I'm rather proud of having helped him, ever so slightly, by using TVEyes to track down all the broadcasts of the offending Orla Guerin report for him.

I suspected he was going after her usual mawkish, award-winning purple prose. But, no, he was concerned about something more specific. 

Given how relentlessly the BBC will focus in on fringe figures/groups, neo-Nazi swastikas, Confederate flags, etc, even if they are in no way representative of the group the BBC disapproves of, if they are reporting on people they disapprove of, he wonders how the BBC last week “repeatedly broadcast an entire news item, featuring a group of undoubted, shameless neo-Nazis, actually wearing SS insignia on their clothes – and not even notice?”.  

The report “starred a sweet old great-grandma” from Ukraine - a “doughty 78-year-old” woman, being taught to use a gun against the Russians by Ukrainian soldiers sporting shoulder-flashes displaying a Nazi emblem, the ‘Wolfsangel’”, used by the Waffen SS. Many wartime massacres were perpetrated by men sporting that jagged symbol. And their Ukrainian supporters proclaim their membership of the ‘Azov Battalion’ - a ‘paramilitary unit… known for its association with neo-Nazi ideology and the use of Nazi symbolism’, lately absorbed into the Ukrainian National Guard. 

Peter Hitchens asks: 
Is it really possible that, in the BBC’s vast and costly apparatus of reporters, editors, producers, fact-checkers and bureaucrats, not one person spotted the problem? If so, we are dealing with Olympic-level incompetence.  
But it is my suspicion that something else is going on. The generation that kept the BBC relatively impartial is fast dying off. Those who remain have accepted a large number of contentious opinions as facts. 
One of these opinions is the ridiculous cartoon idea that Russia is like Mordor in Lord Of The Rings, an utterly evil country ruled by a Dark Monster. And that Ukraine, its current enemy, is by contrast a shining Utopia, pluckily defending itself against the orc-like hordes of Moscow. This explains why the BBC were so keen to use this film, in which a Brave Granny Gets Her Gun. ‘Brave Granny Gets Her Gun From Some Neo-Nazis’ is not quite the same, is it? 

He ends by arguing that if we are going to interfere in this very complex problem, then we are going to need to tell each other the truth about it”. Including the BBC.

UPDATE - Meanwhile, an old blog favourite has roared back in this morning, smearing away:

John Sweeney: Peter Hitchens says that Ukraine has "quite a few Nazis." So does UK. But President Zelenskiy is Jewish, something he does not mention. Peter Hitchens is Putin's man. Happy to debate this, Hitchens Minor, in person. I'm in Kyiv. And you?
Peter Hitchens: John Sweeney, you are incapable of debate, as you proved during the great panic with your repeated untruths. Why am I not surprised that you have attached yourself to the latest liberal fad?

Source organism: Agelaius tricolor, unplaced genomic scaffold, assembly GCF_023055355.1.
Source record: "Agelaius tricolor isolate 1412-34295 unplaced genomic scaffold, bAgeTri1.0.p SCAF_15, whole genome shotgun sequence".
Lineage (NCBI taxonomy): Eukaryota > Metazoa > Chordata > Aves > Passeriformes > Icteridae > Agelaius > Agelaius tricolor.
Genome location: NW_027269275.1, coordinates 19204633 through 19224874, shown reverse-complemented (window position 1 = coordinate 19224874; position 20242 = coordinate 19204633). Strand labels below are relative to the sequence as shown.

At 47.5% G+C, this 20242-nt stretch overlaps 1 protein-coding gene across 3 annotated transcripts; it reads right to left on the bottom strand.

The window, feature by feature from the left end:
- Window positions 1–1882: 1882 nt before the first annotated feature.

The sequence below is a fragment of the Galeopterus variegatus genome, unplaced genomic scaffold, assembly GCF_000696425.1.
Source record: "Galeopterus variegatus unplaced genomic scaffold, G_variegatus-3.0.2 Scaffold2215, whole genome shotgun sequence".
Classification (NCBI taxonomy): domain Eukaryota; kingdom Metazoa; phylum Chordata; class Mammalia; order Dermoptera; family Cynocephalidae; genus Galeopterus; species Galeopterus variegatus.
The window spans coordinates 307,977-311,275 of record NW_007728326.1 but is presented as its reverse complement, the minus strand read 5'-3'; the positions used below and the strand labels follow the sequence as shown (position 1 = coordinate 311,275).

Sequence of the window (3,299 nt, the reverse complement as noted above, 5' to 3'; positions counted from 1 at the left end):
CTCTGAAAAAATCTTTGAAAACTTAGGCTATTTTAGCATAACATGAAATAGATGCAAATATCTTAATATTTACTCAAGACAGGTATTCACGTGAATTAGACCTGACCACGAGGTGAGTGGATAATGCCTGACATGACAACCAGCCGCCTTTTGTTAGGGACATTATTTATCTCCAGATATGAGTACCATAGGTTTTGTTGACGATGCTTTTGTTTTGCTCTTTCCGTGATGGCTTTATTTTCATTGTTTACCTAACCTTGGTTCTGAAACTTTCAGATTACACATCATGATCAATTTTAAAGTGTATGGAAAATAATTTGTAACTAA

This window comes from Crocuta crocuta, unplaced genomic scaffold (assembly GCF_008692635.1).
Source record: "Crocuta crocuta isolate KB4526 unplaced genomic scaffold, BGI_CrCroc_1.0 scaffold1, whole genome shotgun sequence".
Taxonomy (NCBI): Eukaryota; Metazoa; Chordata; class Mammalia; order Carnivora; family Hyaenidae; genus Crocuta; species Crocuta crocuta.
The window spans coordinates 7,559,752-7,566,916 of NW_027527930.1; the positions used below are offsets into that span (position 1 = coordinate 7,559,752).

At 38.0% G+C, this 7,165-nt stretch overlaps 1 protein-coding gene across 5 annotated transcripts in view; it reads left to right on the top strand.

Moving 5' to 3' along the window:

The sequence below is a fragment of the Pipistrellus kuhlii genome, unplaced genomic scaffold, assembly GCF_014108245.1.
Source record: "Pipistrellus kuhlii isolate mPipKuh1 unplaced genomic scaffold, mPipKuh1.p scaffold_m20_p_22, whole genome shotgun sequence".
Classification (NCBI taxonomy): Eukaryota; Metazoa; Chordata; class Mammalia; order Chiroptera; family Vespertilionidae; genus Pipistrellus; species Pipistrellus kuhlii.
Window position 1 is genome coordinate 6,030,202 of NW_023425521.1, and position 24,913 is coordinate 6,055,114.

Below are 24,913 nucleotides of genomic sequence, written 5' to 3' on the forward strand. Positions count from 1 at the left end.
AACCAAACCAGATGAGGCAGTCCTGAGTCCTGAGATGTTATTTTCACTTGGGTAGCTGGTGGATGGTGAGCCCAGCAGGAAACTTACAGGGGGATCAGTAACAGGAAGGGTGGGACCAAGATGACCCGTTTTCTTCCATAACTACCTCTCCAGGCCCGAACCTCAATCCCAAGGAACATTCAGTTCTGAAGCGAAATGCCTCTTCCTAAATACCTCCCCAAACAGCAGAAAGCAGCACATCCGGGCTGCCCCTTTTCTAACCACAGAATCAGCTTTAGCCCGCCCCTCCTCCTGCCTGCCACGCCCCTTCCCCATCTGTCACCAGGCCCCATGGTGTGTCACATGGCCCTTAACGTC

John Sweeney: Vladimir Putin has the knout, the whip, the tanks and Peter Hitchens. Ukraine is a democracy. Once again, Peter, you're welcome to come to Kyiv and we can debate in person. But don't call a nation pro-Nazi when it has a Jewish President. Unless, of course, you are Moscow's man.
Peter Hitchens: I know you won't read my replies, because your mind is shut, but others might. I have not 'called a nation pro-Nazi'. Mainly I have pointed out that the BBC has failed to report that there are neo-Nazis in Ukraine. My actual words: 'One of the roots of the Russia-Ukraine problem is, alas, the existence of some very crude and nasty factions of Ukrainian nationalism, many of them unblushing neo-Nazis. Of course there are plenty of perfectly civilised Ukrainian patriots, but bigoted racialist thugs have an influence way beyond their numbers in that country'. I am a British patriot and defend the interests of my own country, no other.

Did the BBC back up misperceptions during the Covid pandemic?

Harry de Quetteville, special correspondent at The Telegraph, has a report on one epidemiologist's view of how we reacted to Covid. 

Of relevance to this blog, Prof Mark Woolhouse of the University of Edinburgh has some things to say about the BBC's role during the pandemic. 

See what you think:
Yet the Government decided that telling half the population that they were at extremely low risk would dilute adherence to the harsh rules it was imposing, and instead ramped up the threat warnings. “We are all at risk,” noted Michael Gove in March 2020. “The virus does not discriminate.” But it did then, and it does now.

“I heard [the official] argument caricatured as: everyone died, but at least no one was saved unfairly,” notes Woolhouse. Policy became a form of epidemiological communism, with imposed equality, even if it was equality of misery. “BBC News backed up this misperception by regularly reporting rare tragedies involving low-risk individuals as if they were the norm,” notes Woolhouse.